FOR IMMEDIATE RELEASE |
THURSDAY, JUNE 9, 2005
TDD (202) 514-1888
GEN RE EXECUTIVE JOHN HOULDSWORTH PLEADS GUILTY IN FRAUD SCHEME, AGREES TO COOPERATE WITH INVESTIGATION
WASHINGTON, D.C. - Acting Assistant Attorney General John C. Richter of the Criminal Division and U.S. Attorney Paul J. McNulty of the Eastern District of Virginia announced today that John Houldsworth, the former Chief Executive Officer of Cologne Re Dublin (CRD), a subsidiary of the Gen Re Corporation, has pleaded guilty to a charge of conspiracy to falsify SEC filings as part of a scheme to fraudulently enable American International Group, Inc. to report increased insurance reserves.
Houldsworth, 46, a resident of Ireland and a chartered accountant, entered the plea this morning at U.S. District Court in Alexandria, Virginia. As part of his plea and cooperation agreement with the government, Houldsworth has agreed to cooperate fully and truthfully with an ongoing criminal investigation. The maximum penalty for a conviction of conspiracy is five years in prison and a fine of $250,000 or twice any gain or loss. Sentencing is scheduled for Dec. 9, 2005.
According to documents filed as part of the plea agreement, Houldsworth was the Chief Executive Officer of Cologne Re Dublin until June 2001. He also held the position of Chief Underwriter for another Gen Re business unit, Alternative Solutions. Gen Re is itself a subsidiary of Berkshire Hathaway, Inc. As detailed in the filed documents, in November 2000, Houldsworth understood that high level executives, including the chief executive officers of both Gen Re and AIG, instigated a sham transaction through which AIG was able to book $500 million in reinsurance reserves even though AIG assumed no real risk in the transaction.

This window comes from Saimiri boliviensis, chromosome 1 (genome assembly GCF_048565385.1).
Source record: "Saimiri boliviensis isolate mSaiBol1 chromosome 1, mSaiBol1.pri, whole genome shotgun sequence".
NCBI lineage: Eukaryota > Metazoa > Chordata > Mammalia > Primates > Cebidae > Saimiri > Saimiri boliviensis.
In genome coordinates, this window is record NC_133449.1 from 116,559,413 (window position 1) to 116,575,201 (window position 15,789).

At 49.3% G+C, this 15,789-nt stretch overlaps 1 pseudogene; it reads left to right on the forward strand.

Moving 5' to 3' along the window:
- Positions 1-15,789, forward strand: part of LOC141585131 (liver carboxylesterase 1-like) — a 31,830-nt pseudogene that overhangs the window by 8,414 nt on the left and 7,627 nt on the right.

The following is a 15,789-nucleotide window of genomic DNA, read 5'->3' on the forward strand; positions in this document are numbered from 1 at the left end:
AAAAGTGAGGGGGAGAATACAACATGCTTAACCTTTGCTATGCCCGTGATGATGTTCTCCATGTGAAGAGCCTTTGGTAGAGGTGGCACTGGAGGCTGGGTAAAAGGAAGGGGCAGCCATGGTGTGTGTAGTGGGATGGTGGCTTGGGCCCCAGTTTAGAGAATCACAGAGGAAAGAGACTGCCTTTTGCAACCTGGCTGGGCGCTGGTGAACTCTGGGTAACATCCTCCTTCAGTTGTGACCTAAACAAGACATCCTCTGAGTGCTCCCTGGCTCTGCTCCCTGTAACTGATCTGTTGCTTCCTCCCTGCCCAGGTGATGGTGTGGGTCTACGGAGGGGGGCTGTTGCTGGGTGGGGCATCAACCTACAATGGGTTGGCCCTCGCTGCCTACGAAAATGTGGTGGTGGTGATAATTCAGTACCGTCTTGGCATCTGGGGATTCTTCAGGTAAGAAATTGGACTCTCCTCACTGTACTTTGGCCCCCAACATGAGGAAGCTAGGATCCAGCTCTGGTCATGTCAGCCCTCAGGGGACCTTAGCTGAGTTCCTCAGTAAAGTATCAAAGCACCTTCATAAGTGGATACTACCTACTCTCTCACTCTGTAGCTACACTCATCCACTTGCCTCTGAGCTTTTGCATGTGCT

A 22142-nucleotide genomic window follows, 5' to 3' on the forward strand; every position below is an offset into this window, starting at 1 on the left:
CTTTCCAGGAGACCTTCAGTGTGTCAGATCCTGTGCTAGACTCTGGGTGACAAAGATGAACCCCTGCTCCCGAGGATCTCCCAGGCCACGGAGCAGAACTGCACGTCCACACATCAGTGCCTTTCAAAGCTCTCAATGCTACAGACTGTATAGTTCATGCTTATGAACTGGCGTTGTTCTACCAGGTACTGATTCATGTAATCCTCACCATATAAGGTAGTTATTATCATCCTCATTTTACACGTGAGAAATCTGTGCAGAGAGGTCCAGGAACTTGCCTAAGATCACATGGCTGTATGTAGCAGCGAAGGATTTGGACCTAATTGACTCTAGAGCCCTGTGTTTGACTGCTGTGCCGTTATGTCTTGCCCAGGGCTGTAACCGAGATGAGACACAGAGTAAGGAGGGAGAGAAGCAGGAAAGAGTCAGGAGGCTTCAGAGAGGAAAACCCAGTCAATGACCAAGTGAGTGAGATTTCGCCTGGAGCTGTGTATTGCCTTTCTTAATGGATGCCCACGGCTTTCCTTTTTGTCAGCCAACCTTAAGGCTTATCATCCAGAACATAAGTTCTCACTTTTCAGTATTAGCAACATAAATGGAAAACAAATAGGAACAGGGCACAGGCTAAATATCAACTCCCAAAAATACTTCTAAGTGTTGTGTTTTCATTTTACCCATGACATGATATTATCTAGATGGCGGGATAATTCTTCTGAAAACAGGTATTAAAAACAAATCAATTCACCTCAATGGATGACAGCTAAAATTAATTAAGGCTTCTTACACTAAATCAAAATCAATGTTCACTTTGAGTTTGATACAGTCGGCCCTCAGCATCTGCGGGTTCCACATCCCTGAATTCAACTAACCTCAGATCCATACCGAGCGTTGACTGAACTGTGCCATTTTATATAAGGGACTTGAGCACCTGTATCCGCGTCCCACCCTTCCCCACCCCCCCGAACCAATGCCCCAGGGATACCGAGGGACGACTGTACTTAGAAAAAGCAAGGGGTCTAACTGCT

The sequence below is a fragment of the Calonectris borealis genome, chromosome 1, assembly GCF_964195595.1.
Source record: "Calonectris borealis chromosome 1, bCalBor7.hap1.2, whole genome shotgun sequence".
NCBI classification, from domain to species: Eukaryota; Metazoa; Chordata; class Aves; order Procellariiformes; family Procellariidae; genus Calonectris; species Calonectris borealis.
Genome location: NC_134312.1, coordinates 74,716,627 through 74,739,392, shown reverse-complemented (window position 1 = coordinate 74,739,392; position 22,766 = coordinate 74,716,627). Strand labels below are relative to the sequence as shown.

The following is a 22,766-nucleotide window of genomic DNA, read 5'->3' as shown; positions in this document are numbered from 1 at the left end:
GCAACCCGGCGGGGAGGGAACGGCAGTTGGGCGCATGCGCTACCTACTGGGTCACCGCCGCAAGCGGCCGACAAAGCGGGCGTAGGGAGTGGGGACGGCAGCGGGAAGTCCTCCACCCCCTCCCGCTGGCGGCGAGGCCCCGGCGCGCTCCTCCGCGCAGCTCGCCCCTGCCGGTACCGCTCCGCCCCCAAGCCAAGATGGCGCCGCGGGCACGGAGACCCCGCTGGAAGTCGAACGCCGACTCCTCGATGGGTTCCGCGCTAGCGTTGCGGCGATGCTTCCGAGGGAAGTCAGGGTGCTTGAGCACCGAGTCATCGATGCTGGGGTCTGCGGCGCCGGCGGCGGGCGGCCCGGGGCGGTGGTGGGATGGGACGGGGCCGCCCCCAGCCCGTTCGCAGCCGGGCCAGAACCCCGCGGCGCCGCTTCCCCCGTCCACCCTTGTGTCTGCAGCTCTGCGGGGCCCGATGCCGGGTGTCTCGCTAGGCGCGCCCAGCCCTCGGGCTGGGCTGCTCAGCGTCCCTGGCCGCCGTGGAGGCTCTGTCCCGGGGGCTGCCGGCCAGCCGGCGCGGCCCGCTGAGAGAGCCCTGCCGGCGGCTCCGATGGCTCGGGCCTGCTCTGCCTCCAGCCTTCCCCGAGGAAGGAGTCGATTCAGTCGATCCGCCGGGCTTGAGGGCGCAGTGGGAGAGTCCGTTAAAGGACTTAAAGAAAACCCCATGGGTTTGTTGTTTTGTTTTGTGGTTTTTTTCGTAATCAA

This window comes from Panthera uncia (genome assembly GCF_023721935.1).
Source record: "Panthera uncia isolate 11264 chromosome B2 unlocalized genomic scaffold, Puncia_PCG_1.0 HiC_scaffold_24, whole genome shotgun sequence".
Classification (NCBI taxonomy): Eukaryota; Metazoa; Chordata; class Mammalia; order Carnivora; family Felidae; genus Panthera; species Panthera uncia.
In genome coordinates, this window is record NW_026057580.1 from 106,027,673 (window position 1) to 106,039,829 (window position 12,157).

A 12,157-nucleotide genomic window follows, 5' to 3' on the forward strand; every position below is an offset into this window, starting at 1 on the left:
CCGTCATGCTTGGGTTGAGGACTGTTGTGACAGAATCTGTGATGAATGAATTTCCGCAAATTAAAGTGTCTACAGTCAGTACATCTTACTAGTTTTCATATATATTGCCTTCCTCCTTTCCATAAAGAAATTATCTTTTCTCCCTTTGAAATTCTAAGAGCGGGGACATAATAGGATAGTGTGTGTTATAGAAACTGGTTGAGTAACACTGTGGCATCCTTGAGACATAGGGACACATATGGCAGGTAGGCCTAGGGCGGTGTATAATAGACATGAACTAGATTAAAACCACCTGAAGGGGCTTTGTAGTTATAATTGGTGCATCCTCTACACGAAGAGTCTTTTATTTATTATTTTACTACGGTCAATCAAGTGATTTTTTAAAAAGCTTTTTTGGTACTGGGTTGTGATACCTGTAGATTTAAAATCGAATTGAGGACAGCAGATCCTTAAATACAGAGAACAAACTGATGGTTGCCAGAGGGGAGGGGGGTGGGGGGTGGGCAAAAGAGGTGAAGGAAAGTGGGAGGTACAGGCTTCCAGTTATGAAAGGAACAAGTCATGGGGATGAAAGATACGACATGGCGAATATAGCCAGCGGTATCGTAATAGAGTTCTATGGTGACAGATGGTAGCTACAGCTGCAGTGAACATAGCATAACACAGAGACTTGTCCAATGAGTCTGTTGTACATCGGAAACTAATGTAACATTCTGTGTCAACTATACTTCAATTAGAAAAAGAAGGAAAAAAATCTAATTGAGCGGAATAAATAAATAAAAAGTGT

The court filings detail a complex transaction through which Gen Re aided and abetted AIG’s submission to the SEC of fraudulent filings. Houldsworth and others created a “paper trail” to make it appear that CRD had asked AIG to take over certain reinsurance risk. The underlying contracts made it appear that AIG was being paid an upfront fee of $10 million for assuming CRD’s reinsurance risk when, in fact, AIG was actually paying Gen Re $5 million plus interest for participating in the transactions. The deal was purposefully handled by CRD, which is located outside of the United States, so that it would not be apparent that Gen Re and AIG were booking the transaction in inconsistent ways. AIG improperly added $250 million in reinsurance reserves to its financial reports in both the last quarter of 2000 and the first quarter of 2001.
These entries were reversed and restated in AIG’s recent SEC filing. AIG paid Gen Re the $5 million by generating extra money for Gen Re in an otherwise unrelated transaction involving an AIG subsidiary, the Hartford Steam Boiler Company.
“The Justice Department’s corporate fraud work protects and preserves a level playing field for those who play by the rules,” said Acting Assistant Attorney General Richter. “Those who cheat, however, by engaging in complex sham transactions - whether they be executives in the boardroom or facilitators at other companies - will be held accountable and brought to justice.”
“The reliability of corporate disclosures in the insurance industry is vital to investors and those seeking protection for various risks,” said U.S. Attorney McNulty. “We are committed to a thorough and rigorous investigation of fraudulent practices in this area.”
“This investigation is another excellent example of the U.S. Postal Inspection Service’s commitment to the President’s Corporate Fraud Task Force and its resolve to fight mail fraud,” said Chief Postal Inspector Lee R. Heath. “We continue to dedicate our expertise and resources to the fight against corporate corruption.”
In a related civil case brought by the SEC, Houldsworth had consented to the entry of a judgment permanently enjoining him from future violations of the securities laws and barring him from serving as an officer or director of a public company.
The investigation was conducted by the Fraud Section of the Criminal Division at the U.S. Department of Justice, the U.S. Attorney’s Office for the Eastern District of Virginia, the U.S. Postal Inspection Service, and the SEC’s New York Regional Office.